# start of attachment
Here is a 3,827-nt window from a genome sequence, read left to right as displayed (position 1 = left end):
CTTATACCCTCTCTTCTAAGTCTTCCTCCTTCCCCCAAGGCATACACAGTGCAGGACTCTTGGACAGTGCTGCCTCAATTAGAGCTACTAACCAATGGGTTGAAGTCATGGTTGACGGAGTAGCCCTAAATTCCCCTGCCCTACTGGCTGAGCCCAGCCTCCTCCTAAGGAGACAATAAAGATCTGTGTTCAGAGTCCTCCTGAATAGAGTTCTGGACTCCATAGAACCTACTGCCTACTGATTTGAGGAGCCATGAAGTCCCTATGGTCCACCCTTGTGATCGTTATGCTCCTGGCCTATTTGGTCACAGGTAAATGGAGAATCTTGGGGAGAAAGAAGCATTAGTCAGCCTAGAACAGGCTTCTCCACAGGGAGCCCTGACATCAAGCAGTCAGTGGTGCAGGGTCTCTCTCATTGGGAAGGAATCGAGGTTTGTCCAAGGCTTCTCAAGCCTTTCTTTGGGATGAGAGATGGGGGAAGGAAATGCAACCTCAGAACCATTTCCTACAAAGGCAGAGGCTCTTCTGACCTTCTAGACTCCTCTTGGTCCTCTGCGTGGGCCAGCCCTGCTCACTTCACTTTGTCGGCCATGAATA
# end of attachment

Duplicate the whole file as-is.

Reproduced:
Here is a 3,827-nt window from a genome sequence, read left to right as displayed (position 1 = left end):
CTTATACCCTCTCTTCTAAGTCTTCCTCCTTCCCCCAAGGCATACACAGTGCAGGACTCTTGGACAGTGCTGCCTCAATTAGAGCTACTAACCAATGGGTTGAAGTCATGGTTGACGGAGTAGCCCTAAATTCCCCTGCCCTACTGGCTGAGCCCAGCCTCCTCCTAAGGAGACAATAAAGATCTGTGTTCAGAGTCCTCCTGAATAGAGTTCTGGACTCCATAGAACCTACTGCCTACTGATTTGAGGAGCCATGAAGTCCCTATGGTCCACCCTTGTGATCGTTATGCTCCTGGCCTATTTGGTCACAGGTAAATGGAGAATCTTGGGGAGAAAGAAGCATTAGTCAGCCTAGAACAGGCTTCTCCACAGGGAGCCCTGACATCAAGCAGTCAGTGGTGCAGGGTCTCTCTCATTGGGAAGGAATCGAGGTTTGTCCAAGGCTTCTCAAGCCTTTCTTTGGGATGAGAGATGGGGGAAGGAAATGCAACCTCAGAACCATTTCCTACAAAGGCAGAGGCTCTTCTGACCTTCTAGACTCCTCTTGGTCCTCTGCGTGGGCCAGCCCTGCTCACTTCACTTTGTCGGCCATGAATA